Masks of Harlem Unbound – Part 1

This post is brought to you by Steve Reynolds and Jose Manuel Caballero as an abridged excerpt from their ongoing herculean work The Unpleasant Complement to Masks: New York

Warning: Contains Harlem Unbound Spoilers

Harlem Unbound is Chris Spivey’s wonderful supplement for Call of Cthulhu, currently in its second edition. In addition to incredible historical detail and game tools, this outstanding sourcebook contains brilliant and often heart-wrenching scenarios. If you have the time and inclination to include them in your MoN campaign, you can expect these adventures to enrich everyone’s experience and bring 1920s Harlem into the well-deserved spotlight. This is the first of several excerpts from the Unpleasant Complement to Masks: New York, in which we provide some options for incorporating Harlem Unbound’s scenarios into the New York Chapter. 

Regarding SAN rewards and development phases from the completion of an integrated scenario, we think the SAN reward should be applied since you are putting the mental health of the investigators at risk with more going on. You might consider a mini-development phase, where the players could roll to develop one or two skills, but this is, of course, at the Keeper’s discretion. 


Jack Johnson and Jack “Brass” Brady shaking hands at an Expedition fundraiser.

“The Contender” is a tragic scenario—one of the most beautiful and devastating the Chaosium catalog offers up. It easily serves as an interlude between Peru and New York. Alternatively, if you have motivated investigators, it adds depth to preliminary investigations into the Carlyle Expedition following the receipt of Jackson’s telegram, but preceding the ill-fated reunion at the Chelsea Hotel.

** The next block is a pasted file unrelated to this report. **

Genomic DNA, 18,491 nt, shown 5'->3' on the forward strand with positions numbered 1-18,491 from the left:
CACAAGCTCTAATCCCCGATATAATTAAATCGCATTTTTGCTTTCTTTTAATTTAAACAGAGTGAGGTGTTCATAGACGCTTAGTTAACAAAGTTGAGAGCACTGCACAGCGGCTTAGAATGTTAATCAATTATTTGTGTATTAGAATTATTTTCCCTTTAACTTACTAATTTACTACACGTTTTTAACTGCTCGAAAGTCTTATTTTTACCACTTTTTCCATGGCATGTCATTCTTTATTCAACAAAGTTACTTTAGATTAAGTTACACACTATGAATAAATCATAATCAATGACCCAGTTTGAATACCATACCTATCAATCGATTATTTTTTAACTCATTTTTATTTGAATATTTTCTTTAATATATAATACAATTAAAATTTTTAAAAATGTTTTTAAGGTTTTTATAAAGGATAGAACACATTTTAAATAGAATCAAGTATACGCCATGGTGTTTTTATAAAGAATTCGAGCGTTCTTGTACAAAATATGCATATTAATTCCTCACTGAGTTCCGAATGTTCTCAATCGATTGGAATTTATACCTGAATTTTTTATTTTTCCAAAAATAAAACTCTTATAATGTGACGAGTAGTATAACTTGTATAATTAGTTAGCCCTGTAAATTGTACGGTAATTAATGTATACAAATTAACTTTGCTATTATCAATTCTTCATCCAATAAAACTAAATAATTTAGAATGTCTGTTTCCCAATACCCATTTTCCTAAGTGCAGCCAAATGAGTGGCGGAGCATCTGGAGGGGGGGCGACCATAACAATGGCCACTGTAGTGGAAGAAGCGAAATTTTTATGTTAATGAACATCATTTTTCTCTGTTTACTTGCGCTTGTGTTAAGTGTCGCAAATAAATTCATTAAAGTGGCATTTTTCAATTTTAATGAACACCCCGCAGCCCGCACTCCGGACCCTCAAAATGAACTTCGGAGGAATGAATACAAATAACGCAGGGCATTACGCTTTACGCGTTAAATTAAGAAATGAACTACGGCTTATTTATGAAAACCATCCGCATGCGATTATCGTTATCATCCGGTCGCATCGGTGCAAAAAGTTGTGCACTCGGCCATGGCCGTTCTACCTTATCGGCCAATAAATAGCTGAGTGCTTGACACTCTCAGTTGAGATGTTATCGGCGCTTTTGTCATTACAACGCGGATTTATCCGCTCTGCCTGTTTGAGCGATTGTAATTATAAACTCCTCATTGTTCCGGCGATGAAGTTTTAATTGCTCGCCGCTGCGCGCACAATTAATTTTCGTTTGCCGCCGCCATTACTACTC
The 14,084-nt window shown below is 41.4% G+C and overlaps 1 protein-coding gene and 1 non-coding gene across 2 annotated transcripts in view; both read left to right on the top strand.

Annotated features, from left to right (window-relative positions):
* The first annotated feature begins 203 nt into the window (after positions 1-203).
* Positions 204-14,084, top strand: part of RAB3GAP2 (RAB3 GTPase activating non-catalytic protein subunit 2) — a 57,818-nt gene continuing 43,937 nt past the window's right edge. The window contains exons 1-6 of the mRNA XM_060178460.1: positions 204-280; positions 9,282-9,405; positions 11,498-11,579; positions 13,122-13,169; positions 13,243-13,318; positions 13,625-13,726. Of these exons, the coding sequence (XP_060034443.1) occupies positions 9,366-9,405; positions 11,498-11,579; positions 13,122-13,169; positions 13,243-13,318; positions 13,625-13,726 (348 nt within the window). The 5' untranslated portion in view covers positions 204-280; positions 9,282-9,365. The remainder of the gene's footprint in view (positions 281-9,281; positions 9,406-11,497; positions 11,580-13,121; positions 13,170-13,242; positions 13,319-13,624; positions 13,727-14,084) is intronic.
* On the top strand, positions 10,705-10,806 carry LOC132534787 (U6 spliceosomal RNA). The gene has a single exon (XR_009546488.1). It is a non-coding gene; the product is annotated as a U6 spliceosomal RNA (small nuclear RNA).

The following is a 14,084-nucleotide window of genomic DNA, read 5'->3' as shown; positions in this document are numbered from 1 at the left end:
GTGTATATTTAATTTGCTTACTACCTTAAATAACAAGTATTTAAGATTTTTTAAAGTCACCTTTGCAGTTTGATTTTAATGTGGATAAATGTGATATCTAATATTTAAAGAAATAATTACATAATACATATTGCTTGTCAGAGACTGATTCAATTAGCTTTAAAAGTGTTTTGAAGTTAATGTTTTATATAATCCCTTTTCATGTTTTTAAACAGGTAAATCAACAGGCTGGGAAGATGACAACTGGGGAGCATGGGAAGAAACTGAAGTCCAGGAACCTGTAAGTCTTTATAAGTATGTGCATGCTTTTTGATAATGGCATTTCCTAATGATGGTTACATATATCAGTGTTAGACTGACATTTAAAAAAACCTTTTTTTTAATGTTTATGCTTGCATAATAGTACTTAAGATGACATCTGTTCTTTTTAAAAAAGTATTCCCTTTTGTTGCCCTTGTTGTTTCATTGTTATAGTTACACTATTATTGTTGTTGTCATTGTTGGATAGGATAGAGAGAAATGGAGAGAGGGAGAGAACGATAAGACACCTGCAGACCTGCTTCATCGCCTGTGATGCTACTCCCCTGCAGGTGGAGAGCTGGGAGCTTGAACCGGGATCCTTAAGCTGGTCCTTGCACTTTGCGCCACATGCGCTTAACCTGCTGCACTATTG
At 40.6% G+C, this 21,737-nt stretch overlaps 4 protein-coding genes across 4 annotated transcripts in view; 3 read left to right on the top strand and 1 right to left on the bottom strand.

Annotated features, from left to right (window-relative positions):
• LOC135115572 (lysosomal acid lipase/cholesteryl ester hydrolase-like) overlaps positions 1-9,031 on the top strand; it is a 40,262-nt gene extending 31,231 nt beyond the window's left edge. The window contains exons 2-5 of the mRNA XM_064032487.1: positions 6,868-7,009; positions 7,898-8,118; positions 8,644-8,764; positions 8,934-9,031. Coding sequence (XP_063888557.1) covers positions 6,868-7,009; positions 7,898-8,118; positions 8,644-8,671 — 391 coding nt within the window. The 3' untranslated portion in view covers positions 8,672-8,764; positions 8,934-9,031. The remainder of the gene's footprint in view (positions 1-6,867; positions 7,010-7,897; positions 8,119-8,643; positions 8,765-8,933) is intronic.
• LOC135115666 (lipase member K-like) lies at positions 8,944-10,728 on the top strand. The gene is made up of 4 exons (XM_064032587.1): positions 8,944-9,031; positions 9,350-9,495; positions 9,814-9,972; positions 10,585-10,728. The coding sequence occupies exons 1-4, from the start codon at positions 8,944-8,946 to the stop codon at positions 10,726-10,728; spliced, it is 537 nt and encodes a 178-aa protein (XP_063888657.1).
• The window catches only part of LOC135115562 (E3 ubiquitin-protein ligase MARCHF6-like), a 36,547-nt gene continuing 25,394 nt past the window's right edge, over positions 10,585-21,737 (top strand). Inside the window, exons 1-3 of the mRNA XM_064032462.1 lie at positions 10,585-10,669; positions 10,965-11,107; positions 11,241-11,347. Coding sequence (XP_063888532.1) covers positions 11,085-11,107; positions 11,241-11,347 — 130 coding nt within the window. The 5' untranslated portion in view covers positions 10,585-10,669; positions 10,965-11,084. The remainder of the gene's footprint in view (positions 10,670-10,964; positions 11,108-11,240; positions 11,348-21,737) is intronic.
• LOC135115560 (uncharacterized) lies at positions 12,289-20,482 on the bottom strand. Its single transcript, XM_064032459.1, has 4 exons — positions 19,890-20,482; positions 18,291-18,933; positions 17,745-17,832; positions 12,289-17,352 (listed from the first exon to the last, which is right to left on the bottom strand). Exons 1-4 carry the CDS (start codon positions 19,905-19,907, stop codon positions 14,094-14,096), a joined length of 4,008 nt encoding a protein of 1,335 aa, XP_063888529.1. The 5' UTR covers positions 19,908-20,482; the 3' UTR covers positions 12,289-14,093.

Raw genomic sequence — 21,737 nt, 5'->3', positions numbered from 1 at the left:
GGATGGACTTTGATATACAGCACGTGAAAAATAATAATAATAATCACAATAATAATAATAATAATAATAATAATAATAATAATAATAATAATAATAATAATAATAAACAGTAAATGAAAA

Plot Hooks:  If running this scenario as part of a probe into the Carlyle expedition, the investigators learn through news articles (see Handout below) or media contacts that Jack Johnson was on the verge of joining Carlyle’s team in 1919. Before revealing any information to the investigators, Johnson hints at some unusual elements and strange characters but requests their help before he’s willing to say anything more. 

Supplemental Handout

Scenario Modifications: None, it can be run as written with the modified plot hook. 

Information Gained & Rewards: If the investigators complete their task to Johnson’s satisfaction, he provides information on the Carlyle principals, and pointedly mentions Nichonka Bunay as the reason he declined to participate (“For some reason, that woman just scared me.”). Completing this scenario as an interlude before the arrival of Jackson’s telegram means there is no reason to ask yet, but later research or NPC interactions lead back to Johnson, who willingly offers this information:

  • During a private after-hours party for the expedition at the Cotton Club, Johnson caught Carlyle and Bunay, a mysterious African woman, being “indecent” in the men’s room. As he walked in he heard Carlyle passionately moaning “M’Weru, my goddess!…” When the woman spotted him in the bathroom mirror, they locked eyes as her face transformed into the most maliciously wicked look he’s ever seen.
    • Downstream consequences of this clue: Africa’s Dark Sects contains handwritten notations in two styles (M’Weru and M’Dari) defacing the book’s margins. In addition to correcting incorrect ritual chants, listing expiration dates for ingredients and providing local substitutes,  M’Dari crosses out a note by M’Weru and criticizes her by name making the earlier encounter a clear link between Nichonka Bunay and the Bloody Tongue. 
  • If running  “An Ode for the Lost”, Johnson can help supply a hook by referring the investigators to Langston Hughes to potentially learn more about Bunay. Whether this yields any useful information is up to the Keeper’s discretion. 
  • If asked further about the woman, he recalls her as an alleged poet and cultural liaison, who participated in promotional events for the expedition. Even though she was always at Carlyle’s side, Johnson never saw her mentioned in any articles, and she always declined to pose for photographs.
  • He’s certain he saw her just once in Harlem without Carlyle. He immediately recognized that same wicked look in the moonlight as she beckoned him to join her and a real tough-looking African fellow as they turned into a dark alley. After that, he was done with the Carlyle Expedition. 
  • About other members, Johnson regards them as a bunch of self-absorbed muckety-mucks, except Brady—“He was a stand-up guy, a big-six. Loyal to a fault.”  The two even arranged a promotional boxing match during which Johnson noticed “a hard, solid surface, like metal” resting on Brady’s chest as they lightly sparred.